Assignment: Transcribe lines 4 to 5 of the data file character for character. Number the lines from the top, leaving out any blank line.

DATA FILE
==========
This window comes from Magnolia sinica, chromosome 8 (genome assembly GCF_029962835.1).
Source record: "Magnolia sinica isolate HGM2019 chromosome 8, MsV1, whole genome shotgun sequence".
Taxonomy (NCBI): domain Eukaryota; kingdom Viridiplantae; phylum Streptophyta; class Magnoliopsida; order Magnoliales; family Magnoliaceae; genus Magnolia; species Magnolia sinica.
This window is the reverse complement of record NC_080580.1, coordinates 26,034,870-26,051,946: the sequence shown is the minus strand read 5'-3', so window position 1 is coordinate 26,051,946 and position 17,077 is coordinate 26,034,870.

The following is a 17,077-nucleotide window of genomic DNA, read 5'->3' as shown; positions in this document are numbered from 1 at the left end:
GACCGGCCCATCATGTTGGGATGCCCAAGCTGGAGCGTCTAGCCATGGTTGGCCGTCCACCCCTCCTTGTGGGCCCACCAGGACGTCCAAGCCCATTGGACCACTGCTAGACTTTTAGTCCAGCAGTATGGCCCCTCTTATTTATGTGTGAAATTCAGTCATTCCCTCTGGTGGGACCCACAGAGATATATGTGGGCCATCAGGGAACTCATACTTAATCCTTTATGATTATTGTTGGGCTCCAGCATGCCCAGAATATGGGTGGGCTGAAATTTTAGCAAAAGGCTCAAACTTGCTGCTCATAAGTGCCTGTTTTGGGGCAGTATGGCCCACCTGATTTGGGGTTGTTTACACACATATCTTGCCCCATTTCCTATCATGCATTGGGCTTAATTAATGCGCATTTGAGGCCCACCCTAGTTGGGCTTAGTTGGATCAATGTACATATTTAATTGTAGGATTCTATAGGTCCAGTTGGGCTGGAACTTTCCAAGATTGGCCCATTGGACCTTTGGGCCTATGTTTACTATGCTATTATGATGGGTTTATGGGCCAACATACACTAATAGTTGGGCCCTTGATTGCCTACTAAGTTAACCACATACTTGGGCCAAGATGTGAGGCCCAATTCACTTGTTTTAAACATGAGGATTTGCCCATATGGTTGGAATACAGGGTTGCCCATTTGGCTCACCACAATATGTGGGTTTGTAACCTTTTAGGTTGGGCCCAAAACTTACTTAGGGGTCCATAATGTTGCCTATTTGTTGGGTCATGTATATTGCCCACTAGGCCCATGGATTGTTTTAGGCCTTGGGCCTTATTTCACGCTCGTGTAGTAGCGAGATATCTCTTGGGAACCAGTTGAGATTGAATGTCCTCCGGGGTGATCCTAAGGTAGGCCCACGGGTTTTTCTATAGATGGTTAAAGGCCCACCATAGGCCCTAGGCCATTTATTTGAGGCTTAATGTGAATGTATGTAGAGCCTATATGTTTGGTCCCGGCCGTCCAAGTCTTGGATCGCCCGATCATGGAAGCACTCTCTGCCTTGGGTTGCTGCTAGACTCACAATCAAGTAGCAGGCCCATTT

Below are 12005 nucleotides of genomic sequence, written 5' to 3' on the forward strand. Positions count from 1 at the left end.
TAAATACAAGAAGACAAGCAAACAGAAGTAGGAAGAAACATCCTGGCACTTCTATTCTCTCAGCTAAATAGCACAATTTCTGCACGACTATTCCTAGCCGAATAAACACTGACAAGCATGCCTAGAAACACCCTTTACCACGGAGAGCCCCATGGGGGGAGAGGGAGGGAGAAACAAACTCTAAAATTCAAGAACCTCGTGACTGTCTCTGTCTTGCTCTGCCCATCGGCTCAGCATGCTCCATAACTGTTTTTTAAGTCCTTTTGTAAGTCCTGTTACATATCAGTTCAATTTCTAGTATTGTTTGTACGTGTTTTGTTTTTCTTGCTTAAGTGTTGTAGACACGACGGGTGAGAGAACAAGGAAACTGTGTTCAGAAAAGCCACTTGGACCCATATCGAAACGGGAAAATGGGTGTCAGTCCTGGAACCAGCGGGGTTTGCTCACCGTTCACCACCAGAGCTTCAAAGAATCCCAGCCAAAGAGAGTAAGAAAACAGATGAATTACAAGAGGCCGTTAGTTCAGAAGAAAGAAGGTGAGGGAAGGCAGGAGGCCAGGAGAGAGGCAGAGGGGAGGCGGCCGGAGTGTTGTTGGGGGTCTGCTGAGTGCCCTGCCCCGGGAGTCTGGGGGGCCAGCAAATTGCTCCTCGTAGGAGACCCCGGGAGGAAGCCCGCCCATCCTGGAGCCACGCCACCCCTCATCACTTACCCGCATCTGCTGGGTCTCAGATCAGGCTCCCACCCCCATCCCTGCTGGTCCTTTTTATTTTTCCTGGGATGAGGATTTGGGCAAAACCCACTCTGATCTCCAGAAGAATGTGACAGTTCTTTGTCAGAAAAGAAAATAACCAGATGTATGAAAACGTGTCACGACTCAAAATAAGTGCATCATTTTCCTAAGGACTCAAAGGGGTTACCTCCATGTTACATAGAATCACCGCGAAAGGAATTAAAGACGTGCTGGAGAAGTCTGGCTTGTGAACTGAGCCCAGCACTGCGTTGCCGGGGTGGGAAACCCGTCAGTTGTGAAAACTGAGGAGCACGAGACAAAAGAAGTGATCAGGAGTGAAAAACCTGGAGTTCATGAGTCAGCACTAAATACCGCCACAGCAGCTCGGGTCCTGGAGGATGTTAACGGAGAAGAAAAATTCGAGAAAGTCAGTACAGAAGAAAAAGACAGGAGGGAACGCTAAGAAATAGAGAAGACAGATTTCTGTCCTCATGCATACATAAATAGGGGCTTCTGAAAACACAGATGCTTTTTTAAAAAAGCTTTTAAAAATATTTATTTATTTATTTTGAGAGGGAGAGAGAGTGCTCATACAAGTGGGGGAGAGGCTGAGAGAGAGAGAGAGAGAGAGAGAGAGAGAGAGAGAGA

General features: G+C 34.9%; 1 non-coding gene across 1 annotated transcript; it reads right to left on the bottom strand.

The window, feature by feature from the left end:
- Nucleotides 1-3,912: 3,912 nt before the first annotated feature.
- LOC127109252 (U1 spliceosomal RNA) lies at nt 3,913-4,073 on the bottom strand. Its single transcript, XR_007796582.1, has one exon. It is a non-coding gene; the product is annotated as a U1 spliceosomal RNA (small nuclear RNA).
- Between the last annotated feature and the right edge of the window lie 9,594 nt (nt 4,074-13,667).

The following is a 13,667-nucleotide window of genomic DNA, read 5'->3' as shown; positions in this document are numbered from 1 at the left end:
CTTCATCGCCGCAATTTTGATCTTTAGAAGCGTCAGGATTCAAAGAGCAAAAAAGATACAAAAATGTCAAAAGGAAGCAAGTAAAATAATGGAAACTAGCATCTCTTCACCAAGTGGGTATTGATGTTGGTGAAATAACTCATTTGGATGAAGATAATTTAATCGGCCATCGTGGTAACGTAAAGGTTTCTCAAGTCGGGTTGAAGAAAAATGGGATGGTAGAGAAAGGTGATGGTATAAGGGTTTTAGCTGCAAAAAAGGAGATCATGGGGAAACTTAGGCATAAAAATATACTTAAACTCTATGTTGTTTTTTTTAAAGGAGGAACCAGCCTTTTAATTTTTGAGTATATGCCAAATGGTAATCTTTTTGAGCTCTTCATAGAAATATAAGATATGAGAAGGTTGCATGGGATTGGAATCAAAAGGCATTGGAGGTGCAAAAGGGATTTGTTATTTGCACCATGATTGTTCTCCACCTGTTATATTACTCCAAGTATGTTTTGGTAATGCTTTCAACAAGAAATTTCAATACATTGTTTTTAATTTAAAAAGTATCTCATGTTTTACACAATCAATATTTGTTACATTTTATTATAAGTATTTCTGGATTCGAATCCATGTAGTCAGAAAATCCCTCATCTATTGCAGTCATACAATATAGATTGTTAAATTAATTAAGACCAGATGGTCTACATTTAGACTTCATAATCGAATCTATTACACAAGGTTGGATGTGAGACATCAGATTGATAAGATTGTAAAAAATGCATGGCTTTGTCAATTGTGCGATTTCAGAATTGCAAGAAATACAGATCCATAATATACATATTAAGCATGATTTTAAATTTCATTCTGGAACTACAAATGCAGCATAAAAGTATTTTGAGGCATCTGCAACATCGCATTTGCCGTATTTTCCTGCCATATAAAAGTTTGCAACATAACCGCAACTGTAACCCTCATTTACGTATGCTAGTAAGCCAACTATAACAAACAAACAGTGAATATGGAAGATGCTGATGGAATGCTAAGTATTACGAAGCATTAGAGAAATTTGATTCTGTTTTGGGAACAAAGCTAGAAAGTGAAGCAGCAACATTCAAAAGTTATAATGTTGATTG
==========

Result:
This window is the reverse complement of record NC_080580.1, coordinates 26,034,870-26,051,946: the sequence shown is the minus strand read 5'-3', so window position 1 is coordinate 26,051,946 and position 17,077 is coordinate 26,034,870.

The following is a 17,077-nucleotide window of genomic DNA, read 5'->3' as shown; positions in this document are numbered from 1 at the left end: